Conventional KAFOs are custom made from a cast or tracing of the leg. These devices are made with metal and leather and attach directly to the shoe. Despite being a much older design and construction, they continue to be an option for patients who are accustomed to their fit and feel and can help some patients who have issues with the more intimate/enclosed fit of a more modern design.
Thermoplastic/traditional KAFOs are custom made from a cast or tracing of the leg. They are custom made by first molding heated plastic (thermoplastics) to a modified replica of the leg. They have become popularized as a lighter and more cosmetically appealing design option, with a great many options for different levels of functionality and personalization. Although the majority are manufactured using Thermoplastics, they can also be manufactured using carbon fiber laminates.
Stance Control KAFO’s
Stance Control KAFOs are custom made from a cast or scan of the leg. These more advanced devices belong to a family of KAFOs that provide knee stability through “stance control”. The knee locks and unlocks to allow for a more efficient walking pattern, and in some cases, “smart orthoses” can provide variable resistance and/or functional assistance to movements as required in each individual case.
Spinal orthoses are used to treat patients with a variety of spinal disorders ranging from lumbar pain to complex spinal trauma and deformity. The primary goals of spinal orthoses are to aid a weakened muscle group, correct/support a deformed spine, and maintain the stability of a fractured spine. The orthoses can protect a body part from further injury or can correct the position of a body part and can be separated into:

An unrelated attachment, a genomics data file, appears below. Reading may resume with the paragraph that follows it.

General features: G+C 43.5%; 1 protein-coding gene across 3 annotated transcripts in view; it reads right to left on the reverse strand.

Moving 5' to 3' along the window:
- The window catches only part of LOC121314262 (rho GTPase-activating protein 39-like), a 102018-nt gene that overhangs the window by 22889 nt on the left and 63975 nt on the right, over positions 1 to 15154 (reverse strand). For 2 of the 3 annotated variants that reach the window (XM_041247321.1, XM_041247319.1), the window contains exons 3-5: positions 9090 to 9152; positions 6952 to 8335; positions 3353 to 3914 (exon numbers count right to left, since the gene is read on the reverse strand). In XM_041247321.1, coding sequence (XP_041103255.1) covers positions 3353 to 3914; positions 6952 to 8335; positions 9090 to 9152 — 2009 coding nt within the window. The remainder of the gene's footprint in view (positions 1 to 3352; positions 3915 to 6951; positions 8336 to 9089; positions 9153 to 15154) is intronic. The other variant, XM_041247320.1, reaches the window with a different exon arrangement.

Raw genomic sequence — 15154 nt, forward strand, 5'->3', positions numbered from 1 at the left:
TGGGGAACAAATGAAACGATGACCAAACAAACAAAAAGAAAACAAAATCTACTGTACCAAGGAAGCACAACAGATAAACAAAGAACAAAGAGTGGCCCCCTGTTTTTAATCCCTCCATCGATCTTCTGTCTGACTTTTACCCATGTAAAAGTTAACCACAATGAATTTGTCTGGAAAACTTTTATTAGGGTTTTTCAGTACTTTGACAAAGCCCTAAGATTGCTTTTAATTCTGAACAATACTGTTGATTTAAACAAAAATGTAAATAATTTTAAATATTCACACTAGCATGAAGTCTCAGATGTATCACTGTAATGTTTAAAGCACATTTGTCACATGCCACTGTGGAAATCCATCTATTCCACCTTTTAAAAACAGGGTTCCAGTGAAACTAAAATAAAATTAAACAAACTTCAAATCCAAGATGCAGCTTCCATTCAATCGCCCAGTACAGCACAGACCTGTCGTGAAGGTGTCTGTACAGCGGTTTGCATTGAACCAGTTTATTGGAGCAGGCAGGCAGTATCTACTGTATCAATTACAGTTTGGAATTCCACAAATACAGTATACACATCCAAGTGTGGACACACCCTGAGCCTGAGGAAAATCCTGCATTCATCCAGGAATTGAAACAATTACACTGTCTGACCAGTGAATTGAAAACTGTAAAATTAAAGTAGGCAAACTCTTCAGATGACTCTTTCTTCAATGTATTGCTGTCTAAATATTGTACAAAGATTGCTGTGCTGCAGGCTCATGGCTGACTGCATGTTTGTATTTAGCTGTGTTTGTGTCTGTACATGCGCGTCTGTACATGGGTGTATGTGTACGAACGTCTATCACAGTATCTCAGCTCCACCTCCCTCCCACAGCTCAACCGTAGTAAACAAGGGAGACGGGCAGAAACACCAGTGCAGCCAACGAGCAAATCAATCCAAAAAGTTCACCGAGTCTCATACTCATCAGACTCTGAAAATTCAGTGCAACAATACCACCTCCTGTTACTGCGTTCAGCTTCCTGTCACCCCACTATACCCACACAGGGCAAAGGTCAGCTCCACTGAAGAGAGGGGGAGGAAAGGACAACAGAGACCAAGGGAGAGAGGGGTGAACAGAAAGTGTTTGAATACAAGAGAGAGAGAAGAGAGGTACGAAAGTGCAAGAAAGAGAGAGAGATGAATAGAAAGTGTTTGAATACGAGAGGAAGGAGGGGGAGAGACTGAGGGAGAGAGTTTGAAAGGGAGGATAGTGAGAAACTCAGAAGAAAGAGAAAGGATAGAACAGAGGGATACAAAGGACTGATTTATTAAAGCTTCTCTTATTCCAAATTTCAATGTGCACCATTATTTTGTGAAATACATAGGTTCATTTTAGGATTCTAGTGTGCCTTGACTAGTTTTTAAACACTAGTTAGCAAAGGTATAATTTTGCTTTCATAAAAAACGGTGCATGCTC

Lumbo-sacral orthoses (LSO’s): Focus on immobilizing and supporting your lumbar spine.
Thoraco-lumbo-sacral orthoses (TLSO’s): Focus on immobilizing and supporting your thoracic and lumbar spine.
Cervico-thoraco-lumbo-sacral orthoses (CTLSO’s): Focus on immobilizing and supporting your cervical, thoracic and lumbar spine.
Cervico-thoracic orthoses (CTO’s): Focus on immobilizing and supporting your cervical and thoracic spine.
Cervical orthoses (CO’s): Focus on immobilizing and supporting your cervical spine.
Spinal orthoses come in many different shapes and sizes! There are many different configurations and designs that utilize different materials to give the required support and protection. Your doctor and orthotist will work together to work out which is the most appropriate based on your individual requirements.
LSO’s come in a variety shapes and sizes, from custom hard shell devices designed to deal with severe spinal trauma to elastic tensor belts designed to merely offer mild support , and everything in between. Many modern custom and semi-custom devices make use of pulley systems and multi-material design to achieve lightweight and flexible but solid support that is capable of handling anything but the most unstable fractures.
TLSO’s also come in a variety of shapes and sizes, however they are typically custom fit to each individual regardless of support and vary greatly in shape, size and design based on their intended functions. Some common uses are to correct scoliosis, protect the spine post-surgery or to stabilize the spine immediately after a traumatic injury that does not require surgery. They can also be used to help with positioning a patient who has excessive weakness who would be unable to otherwise hold themselves upright.
CTLSO’s are only typically required in instances where stabilization of the whole spine is required, usually due to extreme trauma or multiple level surgery. These braces are almost always custom manufactured and require more rigid materials for manufacturing due to the strict immobilization which they are aiming to achieve.
CTO’s are used when only the upper 2 regions of the spine, the cervical and thoracic need to be immobilized and protected.
Upper-limb orthoses are designed to stabilize and immobilize the upper limb and prevent or correct joint contractures or formation of burn scar tissue. Orthoses will also promote healing, assist joint movement and reduce muscle spasticity when used appropriately.